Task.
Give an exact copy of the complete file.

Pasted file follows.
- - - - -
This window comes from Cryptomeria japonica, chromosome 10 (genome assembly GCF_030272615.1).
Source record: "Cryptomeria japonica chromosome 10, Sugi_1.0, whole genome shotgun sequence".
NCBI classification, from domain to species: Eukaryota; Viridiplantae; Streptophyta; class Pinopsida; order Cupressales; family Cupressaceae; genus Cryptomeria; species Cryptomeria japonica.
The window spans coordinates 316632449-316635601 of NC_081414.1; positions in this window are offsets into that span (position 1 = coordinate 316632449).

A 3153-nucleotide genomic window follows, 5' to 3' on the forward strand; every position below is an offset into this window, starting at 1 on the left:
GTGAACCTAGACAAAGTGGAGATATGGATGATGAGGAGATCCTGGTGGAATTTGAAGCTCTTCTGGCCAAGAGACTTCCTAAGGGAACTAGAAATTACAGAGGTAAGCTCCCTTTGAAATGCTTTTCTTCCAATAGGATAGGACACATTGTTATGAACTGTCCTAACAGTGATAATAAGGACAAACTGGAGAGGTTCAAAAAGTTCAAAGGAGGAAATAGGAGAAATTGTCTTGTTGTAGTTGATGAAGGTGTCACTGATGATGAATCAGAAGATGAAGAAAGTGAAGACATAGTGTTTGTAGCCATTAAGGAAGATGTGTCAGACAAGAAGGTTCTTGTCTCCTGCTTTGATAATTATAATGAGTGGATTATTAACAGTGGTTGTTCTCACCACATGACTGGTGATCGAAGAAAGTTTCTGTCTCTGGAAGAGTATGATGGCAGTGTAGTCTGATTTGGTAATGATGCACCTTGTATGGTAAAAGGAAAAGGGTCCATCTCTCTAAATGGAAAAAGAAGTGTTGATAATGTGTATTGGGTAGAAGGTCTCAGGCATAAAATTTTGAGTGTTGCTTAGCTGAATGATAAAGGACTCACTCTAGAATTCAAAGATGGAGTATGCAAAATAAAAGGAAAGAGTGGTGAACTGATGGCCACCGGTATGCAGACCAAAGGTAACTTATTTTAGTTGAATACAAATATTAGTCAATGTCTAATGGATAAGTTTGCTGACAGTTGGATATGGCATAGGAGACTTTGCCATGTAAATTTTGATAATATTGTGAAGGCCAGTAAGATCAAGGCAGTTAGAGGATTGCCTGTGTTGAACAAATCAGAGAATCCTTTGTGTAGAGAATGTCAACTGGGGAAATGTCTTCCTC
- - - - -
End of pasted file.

This window comes from Cryptomeria japonica, chromosome 10 (genome assembly GCF_030272615.1).
Source record: "Cryptomeria japonica chromosome 10, Sugi_1.0, whole genome shotgun sequence".
NCBI classification, from domain to species: Eukaryota; Viridiplantae; Streptophyta; class Pinopsida; order Cupressales; family Cupressaceae; genus Cryptomeria; species Cryptomeria japonica.
The window spans coordinates 316632449-316635601 of NC_081414.1; positions in this window are offsets into that span (position 1 = coordinate 316632449).

A 3153-nucleotide genomic window follows, 5' to 3' on the forward strand; every position below is an offset into this window, starting at 1 on the left:
GTGAACCTAGACAAAGTGGAGATATGGATGATGAGGAGATCCTGGTGGAATTTGAAGCTCTTCTGGCCAAGAGACTTCCTAAGGGAACTAGAAATTACAGAGGTAAGCTCCCTTTGAAATGCTTTTCTTCCAATAGGATAGGACACATTGTTATGAACTGTCCTAACAGTGATAATAAGGACAAACTGGAGAGGTTCAAAAAGTTCAAAGGAGGAAATAGGAGAAATTGTCTTGTTGTAGTTGATGAAGGTGTCACTGATGATGAATCAGAAGATGAAGAAAGTGAAGACATAGTGTTTGTAGCCATTAAGGAAGATGTGTCAGACAAGAAGGTTCTTGTCTCCTGCTTTGATAATTATAATGAGTGGATTATTAACAGTGGTTGTTCTCACCACATGACTGGTGATCGAAGAAAGTTTCTGTCTCTGGAAGAGTATGATGGCAGTGTAGTCTGATTTGGTAATGATGCACCTTGTATGGTAAAAGGAAAAGGGTCCATCTCTCTAAATGGAAAAAGAAGTGTTGATAATGTGTATTGGGTAGAAGGTCTCAGGCATAAAATTTTGAGTGTTGCTTAGCTGAATGATAAAGGACTCACTCTAGAATTCAAAGATGGAGTATGCAAAATAAAAGGAAAGAGTGGTGAACTGATGGCCACCGGTATGCAGACCAAAGGTAACTTATTTTAGTTGAATACAAATATTAGTCAATGTCTAATGGATAAGTTTGCTGACAGTTGGATATGGCATAGGAGACTTTGCCATGTAAATTTTGATAATATTGTGAAGGCCAGTAAGATCAAGGCAGTTAGAGGATTGCCTGTGTTGAACAAATCAGAGAATCCTTTGTGTAGAGAATGTCAACTGGGGAAATGTCTTCCTC